while dating his sisters best friend.

My Thoughts

Something must be in the water over there because so far every YA Aussie book I’ve read has left me wanting more. I haven’t laughed this hard and this long in quiet some time. Beatle meets Destiny has not one but two characters who are smart but don’t act like it. Beatle is an asshole.. but an asshole who makes me laugh. Destiny too makes me laugh but not quite for the same reasons.

It starts on a Friday, not on any ordinary Friday, but on one of those infamous Friday the thirteenth’s. One would think that its being a thirteenth wouldn’t be a big deal, but it is and was to Beatle, who is very superstitious. He meets Destiny, who according to him could be the yin to his yang. Except he happens to be dating his twin sister’s best friend. It would be quiet unfair of me to cut things there but to go on would spoil the fun that is Beatle and Destiny. But I reiterate: they are smart but don’t act like it. A series of events, a lot of misinterpretation and jumping the gun on both sides equals me laughing out aloud at the oddest of moments.


Succubus Blues (Georgina Kincaid #1) by Richelle Mead

Succubus Blues (Georgina Kincaid, #1)
 Good Reads Summary

Succubus. An alluring, shape-shifting demon who seduces and pleasures mortal men. Pathetic. A succubus with great shoes and no social life. See: Georgina Kincaid.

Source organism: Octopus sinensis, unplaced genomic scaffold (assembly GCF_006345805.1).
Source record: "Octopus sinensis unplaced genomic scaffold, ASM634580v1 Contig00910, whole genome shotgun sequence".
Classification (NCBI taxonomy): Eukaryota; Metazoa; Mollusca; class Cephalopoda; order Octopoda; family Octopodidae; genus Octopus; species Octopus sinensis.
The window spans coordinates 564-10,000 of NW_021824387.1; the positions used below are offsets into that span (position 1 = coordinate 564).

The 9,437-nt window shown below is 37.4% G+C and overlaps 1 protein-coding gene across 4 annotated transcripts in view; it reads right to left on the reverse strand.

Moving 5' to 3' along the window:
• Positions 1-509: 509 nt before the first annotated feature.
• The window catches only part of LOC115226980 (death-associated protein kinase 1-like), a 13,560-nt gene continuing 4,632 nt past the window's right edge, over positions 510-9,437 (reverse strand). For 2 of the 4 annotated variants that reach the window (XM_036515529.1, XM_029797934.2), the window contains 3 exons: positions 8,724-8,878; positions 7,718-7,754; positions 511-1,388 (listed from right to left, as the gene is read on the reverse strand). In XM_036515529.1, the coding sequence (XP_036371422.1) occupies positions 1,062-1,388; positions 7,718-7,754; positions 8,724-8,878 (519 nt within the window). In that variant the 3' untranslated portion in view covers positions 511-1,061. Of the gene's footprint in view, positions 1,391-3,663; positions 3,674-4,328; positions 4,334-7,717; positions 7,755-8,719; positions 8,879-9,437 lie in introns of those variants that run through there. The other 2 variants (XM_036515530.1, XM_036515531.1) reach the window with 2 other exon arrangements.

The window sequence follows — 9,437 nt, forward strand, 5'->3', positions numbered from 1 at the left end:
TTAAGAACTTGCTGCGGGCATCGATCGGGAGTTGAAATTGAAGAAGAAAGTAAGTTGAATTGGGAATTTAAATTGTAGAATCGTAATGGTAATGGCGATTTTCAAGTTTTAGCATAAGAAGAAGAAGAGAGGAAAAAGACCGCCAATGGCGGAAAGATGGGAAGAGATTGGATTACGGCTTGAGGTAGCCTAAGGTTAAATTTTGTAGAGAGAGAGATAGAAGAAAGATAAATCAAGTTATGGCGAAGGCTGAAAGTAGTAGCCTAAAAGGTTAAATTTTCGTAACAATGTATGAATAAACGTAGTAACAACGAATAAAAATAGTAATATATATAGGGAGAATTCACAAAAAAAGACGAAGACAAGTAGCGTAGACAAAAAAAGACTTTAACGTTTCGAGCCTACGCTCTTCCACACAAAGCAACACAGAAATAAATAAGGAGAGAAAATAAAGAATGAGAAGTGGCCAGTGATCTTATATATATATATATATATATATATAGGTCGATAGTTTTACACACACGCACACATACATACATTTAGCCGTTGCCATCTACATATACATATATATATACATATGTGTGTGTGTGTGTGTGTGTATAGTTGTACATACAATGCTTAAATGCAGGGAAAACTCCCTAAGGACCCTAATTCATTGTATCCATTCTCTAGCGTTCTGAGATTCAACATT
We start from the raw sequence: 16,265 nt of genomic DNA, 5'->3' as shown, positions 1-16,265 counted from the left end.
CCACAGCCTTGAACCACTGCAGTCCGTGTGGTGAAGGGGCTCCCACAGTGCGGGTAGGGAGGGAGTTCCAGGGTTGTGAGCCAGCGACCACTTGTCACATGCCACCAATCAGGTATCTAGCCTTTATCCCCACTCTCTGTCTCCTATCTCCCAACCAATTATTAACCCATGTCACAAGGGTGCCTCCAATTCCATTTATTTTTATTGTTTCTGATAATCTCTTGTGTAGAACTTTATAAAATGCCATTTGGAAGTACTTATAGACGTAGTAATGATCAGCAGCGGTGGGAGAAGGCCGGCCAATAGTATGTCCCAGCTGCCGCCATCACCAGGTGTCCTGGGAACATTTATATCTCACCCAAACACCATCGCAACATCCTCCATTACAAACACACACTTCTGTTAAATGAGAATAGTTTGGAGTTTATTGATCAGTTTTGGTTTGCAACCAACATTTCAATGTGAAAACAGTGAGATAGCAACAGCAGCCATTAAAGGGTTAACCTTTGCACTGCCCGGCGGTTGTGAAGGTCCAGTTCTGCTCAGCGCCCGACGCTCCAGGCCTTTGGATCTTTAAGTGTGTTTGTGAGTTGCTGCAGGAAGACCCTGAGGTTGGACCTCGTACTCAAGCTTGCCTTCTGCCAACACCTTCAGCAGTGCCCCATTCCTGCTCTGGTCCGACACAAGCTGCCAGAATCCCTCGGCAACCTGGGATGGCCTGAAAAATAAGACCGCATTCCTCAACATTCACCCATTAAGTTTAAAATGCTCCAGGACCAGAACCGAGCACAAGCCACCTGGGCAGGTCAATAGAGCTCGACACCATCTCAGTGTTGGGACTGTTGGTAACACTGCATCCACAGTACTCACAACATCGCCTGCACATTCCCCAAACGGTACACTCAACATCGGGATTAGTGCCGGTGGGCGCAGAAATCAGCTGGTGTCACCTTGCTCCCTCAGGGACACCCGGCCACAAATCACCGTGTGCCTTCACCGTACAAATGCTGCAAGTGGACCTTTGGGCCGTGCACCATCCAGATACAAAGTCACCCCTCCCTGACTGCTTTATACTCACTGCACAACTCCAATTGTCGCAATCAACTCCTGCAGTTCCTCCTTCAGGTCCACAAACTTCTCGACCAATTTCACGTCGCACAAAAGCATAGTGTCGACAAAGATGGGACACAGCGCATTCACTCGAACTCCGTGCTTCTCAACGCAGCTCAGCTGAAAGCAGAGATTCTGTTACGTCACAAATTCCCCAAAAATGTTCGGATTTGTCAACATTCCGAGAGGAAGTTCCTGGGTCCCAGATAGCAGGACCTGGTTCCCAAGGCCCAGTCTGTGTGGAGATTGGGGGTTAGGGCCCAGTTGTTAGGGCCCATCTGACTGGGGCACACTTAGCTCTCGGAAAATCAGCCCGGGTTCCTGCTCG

When it comes to jobs in hell, being a succubus seems pretty glamorous. A girl can be anything she wants, the wardrobe is killer, and mortal men will do anything just for a touch. Granted, they often pay with their souls, but why get technical?

But Seattle succubus Georgina Kincaid's life is far less exotic. Her boss is a middle-management demon with a thing for John Cusack movies. Her immortal best friends haven't stopped teasing her about the time she shape-shifted into the Demon Goddess getup complete with whip and wings. And she can't have a decent date without sucking away part of the guy's life. At least there's her day job at a local bookstore--free books; all the white chocolate mochas she can drink; and easy access to bestselling, sexy writer, Seth Mortensen, aka He Whom She Would Give Anything to Touch but Can't.